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The Estonian Economy, No. 1, 10 March 2011

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The Estonian Economy, No.1, 10 March 2011. Labour market improving amidst growing imbalances.

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The Estonian Economy, No. 1, 10 March 2011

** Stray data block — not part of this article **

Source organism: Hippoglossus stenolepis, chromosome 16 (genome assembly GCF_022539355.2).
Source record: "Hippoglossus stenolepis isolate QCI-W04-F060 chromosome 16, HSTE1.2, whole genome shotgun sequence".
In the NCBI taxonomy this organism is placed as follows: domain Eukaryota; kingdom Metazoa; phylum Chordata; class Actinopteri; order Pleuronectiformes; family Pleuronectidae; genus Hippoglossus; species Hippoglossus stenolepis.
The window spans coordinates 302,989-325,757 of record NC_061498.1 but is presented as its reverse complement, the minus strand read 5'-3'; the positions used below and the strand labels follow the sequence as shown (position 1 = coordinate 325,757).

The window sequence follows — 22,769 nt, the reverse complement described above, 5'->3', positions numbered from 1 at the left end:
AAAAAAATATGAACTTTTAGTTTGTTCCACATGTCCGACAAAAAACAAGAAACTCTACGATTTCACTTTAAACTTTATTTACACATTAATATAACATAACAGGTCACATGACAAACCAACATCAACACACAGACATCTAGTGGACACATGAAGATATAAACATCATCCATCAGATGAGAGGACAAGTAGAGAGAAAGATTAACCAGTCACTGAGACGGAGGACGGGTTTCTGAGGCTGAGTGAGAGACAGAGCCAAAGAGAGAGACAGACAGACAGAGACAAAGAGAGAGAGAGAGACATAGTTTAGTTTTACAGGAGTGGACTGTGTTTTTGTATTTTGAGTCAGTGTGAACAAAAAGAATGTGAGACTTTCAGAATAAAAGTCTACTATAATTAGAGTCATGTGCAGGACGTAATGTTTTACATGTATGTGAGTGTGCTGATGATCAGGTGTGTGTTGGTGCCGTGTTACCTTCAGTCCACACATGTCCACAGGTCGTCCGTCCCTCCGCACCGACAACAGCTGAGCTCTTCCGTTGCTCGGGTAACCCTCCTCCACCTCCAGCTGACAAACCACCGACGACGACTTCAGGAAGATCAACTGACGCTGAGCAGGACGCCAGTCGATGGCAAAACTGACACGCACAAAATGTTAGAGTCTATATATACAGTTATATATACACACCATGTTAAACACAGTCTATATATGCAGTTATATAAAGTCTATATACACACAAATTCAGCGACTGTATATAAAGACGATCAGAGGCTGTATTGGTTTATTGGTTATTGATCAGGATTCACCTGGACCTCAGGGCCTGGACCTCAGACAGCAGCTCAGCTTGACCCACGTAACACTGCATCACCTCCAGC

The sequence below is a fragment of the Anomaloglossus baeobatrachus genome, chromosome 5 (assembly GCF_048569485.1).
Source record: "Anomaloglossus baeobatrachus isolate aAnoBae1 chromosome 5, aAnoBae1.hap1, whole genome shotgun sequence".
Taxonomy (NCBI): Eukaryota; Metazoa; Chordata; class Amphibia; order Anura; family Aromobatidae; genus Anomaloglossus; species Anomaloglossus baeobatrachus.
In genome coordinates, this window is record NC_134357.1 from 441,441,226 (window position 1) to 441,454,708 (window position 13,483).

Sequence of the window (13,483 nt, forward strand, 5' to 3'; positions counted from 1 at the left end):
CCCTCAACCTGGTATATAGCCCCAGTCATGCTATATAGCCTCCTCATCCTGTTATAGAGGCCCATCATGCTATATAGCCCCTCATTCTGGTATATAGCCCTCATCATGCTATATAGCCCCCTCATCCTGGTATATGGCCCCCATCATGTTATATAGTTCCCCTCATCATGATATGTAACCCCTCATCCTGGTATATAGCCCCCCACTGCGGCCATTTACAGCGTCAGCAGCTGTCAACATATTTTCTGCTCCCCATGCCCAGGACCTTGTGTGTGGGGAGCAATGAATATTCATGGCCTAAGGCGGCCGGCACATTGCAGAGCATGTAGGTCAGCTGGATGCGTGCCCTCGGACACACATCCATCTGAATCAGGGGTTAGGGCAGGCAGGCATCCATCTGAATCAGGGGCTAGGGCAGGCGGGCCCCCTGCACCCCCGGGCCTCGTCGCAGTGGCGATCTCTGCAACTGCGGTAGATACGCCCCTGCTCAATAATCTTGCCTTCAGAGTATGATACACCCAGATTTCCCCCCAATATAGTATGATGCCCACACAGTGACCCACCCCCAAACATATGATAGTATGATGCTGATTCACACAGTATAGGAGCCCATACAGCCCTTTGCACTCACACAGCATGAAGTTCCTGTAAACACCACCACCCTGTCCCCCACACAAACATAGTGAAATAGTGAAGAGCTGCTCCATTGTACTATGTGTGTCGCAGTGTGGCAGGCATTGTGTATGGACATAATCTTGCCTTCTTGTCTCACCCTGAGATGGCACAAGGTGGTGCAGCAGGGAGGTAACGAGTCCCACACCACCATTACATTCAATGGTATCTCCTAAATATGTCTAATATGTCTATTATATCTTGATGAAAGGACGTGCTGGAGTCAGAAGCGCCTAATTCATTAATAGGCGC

1. 1. The Estonian EconomyMonthly newsletter from Swedbank’s Economic Research Departmentby Elina Allikalt No. 1 • 10 March 2011 Labour market improving amidst growing imbalances  The unemployment rate fell to 13.6% in the fourth quarter as employment growth reached 2.1%. Further improvement, however, will be limited by structural and regional imbalances in the labour market.  Real wage growth remained negative in the fourth quarter, but end-year bonus payments increased notably. Wage growth will return to the positive side this year, with stronger growth in the exporting and growing sectors.  Despite falling incomes and growing unemployment, the relative poverty rate declined significantly in 2009.Unemployment falling and employment Unemployment and nonactivity, 1Q 2004 - 4Q 2010 (thousands)growing 140The latest labour market data released for thefourth quarter of 2010 by Statistics Estonia showed 120a continuously falling unemployment rate, hand in 100hand with rising employment. The unemploymentrate, which peaked in the first quarter of last year at 8019.8%, has been decreasing since, dropping to13.6% in the fourth quarter. This trend has been 60supported by growing employment, which has been 40rising for three quarters in a row in quarterly terms,and turned positive in annual terms as well (+2.1%). 20The participation rate, which shot up in 2008 0(66.7%), has come down a bit (66.3% in the fourth 2004 2005 2006 2007 2008 2009 2010quarter) but still remains above pre-crisis levels unemploy ed long-term unemploy ed(64.7% during 2005-2007). Also, the number of short-term unemploy ed discouraged Source: SE studentslong-term unemployed and discouraged people fellin the fourth quarter for the second quarter in a row(in quarterly terms). Also, the gap between unemployment of men and women, which soared about a year ago when ratesOne of the biggest problems in the labour market – for men were almost twice as high as for women,youth unemployment – peaked at the beginning of has now nearly balanced (14.2% and 13%). Thelast year at 41% but fell to 23% in the fourth strongest growth in men’s employment was seenquarter, raising employment by 7% (the highest amongst 25-49-year olds (11%), while womengrowth among all age profiles); at the same time, gained the most from youth employment (13%).the number of students fell by 3%. On the other After two-and-a-half years of rising unemploymentside, the unemployment of 50+ -year olds was the for non-Estonians, this statistic tarted to diminish inonly one to continue to increase (by 26% annually), the fourth quarter, boosting employment for thiswith employment down by 3%, and the number of group by 3.3%; nevertheless, the northeast regionpensioners by 6%. The lowest level of of Estonia, with the highest population density ofunemployment, at 12.2%, was registered in the non-Estonians, was the only region wherebiggest age group, of 25-49-year olds, where unemployment continued to climb (by 22%).employment grew by 4%. Although long-term unemployment is falling in quarterly terms, it is still increasing in annual terms, especially for those who have been out of work for Economic Research Department. Swedbank AB. SE-105 34 Stockholm. Phone +46-8-5859 1000. E-mail: ek.sekr@swedbank.com www.swedbank.com Legally responsible publisher: Cecilia Hermansson, +46-8-5859 7720. Maris Lauri, +372 6 131 202. Elina Allikalt, +372 6 131 989. Annika Paabut, +372 6 135 440.